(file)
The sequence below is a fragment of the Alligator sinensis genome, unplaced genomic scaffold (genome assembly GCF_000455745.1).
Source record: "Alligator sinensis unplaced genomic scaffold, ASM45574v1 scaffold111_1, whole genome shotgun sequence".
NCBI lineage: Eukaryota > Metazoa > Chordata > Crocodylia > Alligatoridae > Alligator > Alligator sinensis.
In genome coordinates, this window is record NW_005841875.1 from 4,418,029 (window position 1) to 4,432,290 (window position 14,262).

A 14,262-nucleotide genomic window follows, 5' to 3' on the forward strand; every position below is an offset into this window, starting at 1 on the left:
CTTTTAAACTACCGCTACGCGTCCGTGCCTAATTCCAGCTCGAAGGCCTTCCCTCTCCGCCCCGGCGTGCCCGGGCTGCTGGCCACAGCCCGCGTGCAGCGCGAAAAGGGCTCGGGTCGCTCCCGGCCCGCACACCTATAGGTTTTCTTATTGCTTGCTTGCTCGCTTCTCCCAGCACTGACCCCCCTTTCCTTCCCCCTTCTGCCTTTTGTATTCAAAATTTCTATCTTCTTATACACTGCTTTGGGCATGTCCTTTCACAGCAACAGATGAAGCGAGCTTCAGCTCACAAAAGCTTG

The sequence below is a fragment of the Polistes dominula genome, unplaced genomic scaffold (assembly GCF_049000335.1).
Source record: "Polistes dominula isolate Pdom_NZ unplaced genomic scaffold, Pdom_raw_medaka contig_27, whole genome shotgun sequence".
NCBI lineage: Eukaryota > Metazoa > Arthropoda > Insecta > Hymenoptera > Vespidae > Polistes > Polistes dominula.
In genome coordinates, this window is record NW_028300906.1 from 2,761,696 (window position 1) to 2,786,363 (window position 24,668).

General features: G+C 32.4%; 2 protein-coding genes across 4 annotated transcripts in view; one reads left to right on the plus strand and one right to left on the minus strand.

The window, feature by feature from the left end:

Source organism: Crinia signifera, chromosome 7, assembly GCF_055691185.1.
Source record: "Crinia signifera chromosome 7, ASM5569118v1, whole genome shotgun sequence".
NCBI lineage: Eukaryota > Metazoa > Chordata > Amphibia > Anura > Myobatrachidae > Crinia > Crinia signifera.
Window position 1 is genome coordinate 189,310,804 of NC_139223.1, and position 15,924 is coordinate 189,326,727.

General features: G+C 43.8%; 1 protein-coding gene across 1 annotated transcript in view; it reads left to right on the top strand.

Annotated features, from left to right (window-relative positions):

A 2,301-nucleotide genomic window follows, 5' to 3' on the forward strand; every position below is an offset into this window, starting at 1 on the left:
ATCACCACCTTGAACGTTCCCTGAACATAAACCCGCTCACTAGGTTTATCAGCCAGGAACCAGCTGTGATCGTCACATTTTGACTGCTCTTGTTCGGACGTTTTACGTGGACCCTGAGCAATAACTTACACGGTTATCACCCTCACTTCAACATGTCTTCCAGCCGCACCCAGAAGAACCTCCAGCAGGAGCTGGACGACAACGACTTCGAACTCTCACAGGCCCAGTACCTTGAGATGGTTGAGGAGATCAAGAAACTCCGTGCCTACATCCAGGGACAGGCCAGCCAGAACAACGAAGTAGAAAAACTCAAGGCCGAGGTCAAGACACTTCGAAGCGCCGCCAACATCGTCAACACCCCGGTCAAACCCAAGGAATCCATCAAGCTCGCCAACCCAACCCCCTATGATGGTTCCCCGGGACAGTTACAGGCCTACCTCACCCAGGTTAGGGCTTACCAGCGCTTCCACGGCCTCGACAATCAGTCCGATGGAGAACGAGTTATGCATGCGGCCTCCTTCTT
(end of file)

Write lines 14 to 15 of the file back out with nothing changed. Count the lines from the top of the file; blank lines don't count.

Source record: "Crinia signifera chromosome 7, ASM5569118v1, whole genome shotgun sequence".
NCBI lineage: Eukaryota > Metazoa > Chordata > Amphibia > Anura > Myobatrachidae > Crinia > Crinia signifera.